Nevertheless, Bob Geldof’s work set up a template for new Benefit albums:  worldwide famous musicians were recruited to participated according to their fan base. Soon after “Do they know is Christmas”, Michael Jackson organized a similar gathering of artists, including Paul Simon, to record “We are the world” under the title “USA for Africa”. “We are the World” had as much to do with World Music as “Do they know is Christmas”. Again, there was no participation from African Artists. This fact lead Peter Gabriel to start RealWorld records, one of the first labels distributing World Music.  From mid to late 80s,  Africa’s humanitarian crisis was  still top news. The Cold War was becoming irrelevant, with the disintegration of the USSR and the collapse of the Berlim Wall.  The Military Dictatorships set up by USA, France and UK in Latin America, in their attempt to stop any of those nations becoming socialist, were also ending with the military handing over their power to democratically elected new governments. The concept of First, Second and Third Worlds was also changing. Originally, after the Second World War, there were only First World and Second World. These concepts were used to represent a world divided by the Capitalist and the Socialist block of nations. In 1952, Alfred Sauvy, a French Historian coined the term Third Word in an article written for L’Observateur, to categorize the countries that took a neutral position. It was later that the media exploited the term “Third World” to refer to poorer nations or nations that did not follow the same development model as United States and Europe.

Meanwhile, in Brazil, the coverage of the famine in Africa was causing a mixed reaction. While there was plenty of sympathy for the plight of Africa, local campaigners were dragging attention to a humanitarian crisis at home. The Northeast of Brazil was also going through a severe drought and famine that had lasted decades. Inspired by Live Aid and USA for Africa, a group of Brazilian artists gathered for a benefit album to raise famine relief for the Brazilian Northeast, called “Nordeste Ja” (Northeast Now). The video clip of the lead song “Chega de Magoa” (Enough of Resentments), reunites Brazilian Artists from all over the country, representing the ethnic and musical diversity in Brazil. The producers followed the same template established by Bob Geldof.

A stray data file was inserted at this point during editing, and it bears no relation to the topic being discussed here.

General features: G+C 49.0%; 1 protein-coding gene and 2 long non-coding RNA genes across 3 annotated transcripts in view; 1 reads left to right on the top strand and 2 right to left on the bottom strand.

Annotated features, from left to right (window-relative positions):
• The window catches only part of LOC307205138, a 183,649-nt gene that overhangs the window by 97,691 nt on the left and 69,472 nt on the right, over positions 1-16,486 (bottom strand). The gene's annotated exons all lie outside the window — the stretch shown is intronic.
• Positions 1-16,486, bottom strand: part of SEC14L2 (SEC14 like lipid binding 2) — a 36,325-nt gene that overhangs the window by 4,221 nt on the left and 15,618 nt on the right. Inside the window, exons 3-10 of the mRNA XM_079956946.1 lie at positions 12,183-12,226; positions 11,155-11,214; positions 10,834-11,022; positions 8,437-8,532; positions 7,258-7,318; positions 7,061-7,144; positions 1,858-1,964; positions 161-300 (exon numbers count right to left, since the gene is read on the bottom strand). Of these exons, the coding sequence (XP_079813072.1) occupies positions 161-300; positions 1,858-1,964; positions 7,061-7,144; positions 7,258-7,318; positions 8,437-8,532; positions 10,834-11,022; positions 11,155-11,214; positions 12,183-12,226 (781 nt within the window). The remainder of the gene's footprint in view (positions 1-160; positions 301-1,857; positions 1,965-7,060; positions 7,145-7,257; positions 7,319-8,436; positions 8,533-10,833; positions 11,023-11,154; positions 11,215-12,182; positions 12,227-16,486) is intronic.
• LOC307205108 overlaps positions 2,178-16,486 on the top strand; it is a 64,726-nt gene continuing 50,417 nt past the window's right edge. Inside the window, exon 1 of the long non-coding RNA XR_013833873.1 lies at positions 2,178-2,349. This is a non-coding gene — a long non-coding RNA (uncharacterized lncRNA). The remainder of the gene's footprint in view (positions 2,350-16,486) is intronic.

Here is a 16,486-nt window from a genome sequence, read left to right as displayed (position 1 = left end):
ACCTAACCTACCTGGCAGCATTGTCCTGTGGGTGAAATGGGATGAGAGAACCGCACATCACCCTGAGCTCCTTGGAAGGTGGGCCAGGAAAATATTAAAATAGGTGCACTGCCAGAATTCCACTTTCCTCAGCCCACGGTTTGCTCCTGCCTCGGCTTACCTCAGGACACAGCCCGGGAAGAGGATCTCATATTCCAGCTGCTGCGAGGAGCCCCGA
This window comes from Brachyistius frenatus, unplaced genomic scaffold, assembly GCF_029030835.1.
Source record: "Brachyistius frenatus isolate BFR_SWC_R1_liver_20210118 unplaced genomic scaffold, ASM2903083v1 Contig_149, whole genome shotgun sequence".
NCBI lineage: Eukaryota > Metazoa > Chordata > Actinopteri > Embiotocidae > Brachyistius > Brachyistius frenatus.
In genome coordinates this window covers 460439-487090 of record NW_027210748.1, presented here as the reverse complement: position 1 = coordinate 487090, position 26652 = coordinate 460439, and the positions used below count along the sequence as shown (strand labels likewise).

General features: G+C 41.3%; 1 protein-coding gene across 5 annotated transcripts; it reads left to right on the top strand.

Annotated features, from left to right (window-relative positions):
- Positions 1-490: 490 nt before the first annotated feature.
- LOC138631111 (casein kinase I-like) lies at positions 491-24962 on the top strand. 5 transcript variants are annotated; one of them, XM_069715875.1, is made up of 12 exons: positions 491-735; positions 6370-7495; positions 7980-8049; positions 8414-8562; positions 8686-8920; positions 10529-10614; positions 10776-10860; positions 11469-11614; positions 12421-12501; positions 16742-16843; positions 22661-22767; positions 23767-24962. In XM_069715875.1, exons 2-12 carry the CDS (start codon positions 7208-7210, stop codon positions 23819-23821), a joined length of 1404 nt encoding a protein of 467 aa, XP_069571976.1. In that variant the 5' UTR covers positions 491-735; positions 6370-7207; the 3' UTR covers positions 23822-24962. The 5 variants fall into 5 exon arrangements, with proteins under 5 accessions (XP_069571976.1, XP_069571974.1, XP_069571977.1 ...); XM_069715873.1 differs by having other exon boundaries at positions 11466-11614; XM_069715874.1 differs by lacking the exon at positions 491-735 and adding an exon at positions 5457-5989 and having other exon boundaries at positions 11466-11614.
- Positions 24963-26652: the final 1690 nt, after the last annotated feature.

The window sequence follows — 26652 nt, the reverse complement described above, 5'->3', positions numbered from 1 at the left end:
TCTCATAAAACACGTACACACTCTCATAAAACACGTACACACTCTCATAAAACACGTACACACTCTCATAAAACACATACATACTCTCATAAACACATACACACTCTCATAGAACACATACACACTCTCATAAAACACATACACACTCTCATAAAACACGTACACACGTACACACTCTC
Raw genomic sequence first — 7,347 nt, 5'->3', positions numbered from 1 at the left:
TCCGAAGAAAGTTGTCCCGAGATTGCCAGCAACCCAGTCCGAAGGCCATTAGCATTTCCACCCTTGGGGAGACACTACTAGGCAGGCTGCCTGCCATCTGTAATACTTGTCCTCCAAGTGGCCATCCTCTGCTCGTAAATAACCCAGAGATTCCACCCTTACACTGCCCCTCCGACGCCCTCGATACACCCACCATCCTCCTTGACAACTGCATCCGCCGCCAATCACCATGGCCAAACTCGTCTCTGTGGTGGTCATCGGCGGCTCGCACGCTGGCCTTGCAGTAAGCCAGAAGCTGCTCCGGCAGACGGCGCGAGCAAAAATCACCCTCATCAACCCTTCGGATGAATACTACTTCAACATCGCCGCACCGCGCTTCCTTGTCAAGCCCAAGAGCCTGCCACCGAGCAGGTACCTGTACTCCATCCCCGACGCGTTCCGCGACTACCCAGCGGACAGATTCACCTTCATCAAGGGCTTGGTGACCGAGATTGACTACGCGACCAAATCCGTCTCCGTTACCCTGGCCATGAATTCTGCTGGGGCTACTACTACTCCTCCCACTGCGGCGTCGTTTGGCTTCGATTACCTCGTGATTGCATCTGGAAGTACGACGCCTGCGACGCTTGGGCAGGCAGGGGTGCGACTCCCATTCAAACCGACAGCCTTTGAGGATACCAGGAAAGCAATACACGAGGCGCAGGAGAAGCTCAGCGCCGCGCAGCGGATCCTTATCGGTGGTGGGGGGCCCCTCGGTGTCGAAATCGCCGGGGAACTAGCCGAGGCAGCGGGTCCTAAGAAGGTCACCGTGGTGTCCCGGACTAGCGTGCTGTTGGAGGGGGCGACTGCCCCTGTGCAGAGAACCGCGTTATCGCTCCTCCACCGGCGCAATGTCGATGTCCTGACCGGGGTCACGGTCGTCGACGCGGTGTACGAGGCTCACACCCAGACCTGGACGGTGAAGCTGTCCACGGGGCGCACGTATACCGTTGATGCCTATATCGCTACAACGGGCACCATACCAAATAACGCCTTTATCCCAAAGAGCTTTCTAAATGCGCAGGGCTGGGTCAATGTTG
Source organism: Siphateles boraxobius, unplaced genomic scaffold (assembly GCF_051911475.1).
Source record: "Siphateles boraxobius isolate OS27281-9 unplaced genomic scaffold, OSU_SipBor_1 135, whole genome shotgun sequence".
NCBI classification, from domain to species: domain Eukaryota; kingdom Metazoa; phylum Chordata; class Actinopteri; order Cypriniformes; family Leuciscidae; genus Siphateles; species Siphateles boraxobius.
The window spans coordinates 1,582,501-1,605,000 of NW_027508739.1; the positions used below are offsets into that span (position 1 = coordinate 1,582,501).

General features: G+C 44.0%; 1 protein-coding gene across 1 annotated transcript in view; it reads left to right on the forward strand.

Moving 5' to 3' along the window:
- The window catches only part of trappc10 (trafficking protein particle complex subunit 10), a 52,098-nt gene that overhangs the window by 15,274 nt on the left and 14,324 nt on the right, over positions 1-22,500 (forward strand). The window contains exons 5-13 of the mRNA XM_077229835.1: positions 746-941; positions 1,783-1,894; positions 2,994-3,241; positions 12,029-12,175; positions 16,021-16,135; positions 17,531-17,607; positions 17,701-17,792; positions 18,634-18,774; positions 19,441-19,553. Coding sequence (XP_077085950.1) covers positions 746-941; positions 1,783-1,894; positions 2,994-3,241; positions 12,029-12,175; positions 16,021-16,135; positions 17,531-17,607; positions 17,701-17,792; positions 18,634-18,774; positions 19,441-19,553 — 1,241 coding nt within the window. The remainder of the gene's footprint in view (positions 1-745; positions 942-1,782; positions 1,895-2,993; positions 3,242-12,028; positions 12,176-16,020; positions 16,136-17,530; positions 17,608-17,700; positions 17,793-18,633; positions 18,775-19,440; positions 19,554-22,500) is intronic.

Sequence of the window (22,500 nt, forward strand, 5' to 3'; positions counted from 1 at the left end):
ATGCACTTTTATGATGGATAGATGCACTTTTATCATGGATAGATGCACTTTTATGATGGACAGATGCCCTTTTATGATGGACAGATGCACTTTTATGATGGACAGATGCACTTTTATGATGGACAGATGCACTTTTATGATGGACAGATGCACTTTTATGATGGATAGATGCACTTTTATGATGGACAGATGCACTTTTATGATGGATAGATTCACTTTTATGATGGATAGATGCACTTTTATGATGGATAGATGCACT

It is interesting to note a contrast between the lead clip “Chega de Magoa” and another clip of the same album called Seca D’agua (Drought).

While the first clip counts with the performance of artists from all over Brazil, Seca D’Agua is composed only by artists from the Northeast. One of the verses makes a direct reference to the Ethiopian plight ” estao sofrendo por la, mas o maior sofrimento e nessas bandas de ca” (they are suffering out there, but the biggest suffering is right next to us), highlighting a type of resentment towards the fact that media had ignored the national tragedies in favour of international topics. This was  felt as a paradox with many Brazilians debating of who should be given more help: those in a faraway country or people next door? Yet, in Brazil, the album “Nordeste Ja” sold less than “We are the world”.

Despite the Ethiopian coverage in Brazil of 1986, when Graceland was launched, we were generally unaware of what was going on in Africa, and in specifically in South Africa. This changed with Graceland. In 1989, Paul Simon arrives in Brazil to produce the album “Rhythm of Saints” with the group Olodum. Until 1990,even very few Brazilians outside the state of Bahia knew about the Olodum.

The peculiar beat of the Olodum was used by Paul Simon as the opening for the song “The Obvious Child” from the Rhythm of Saints album.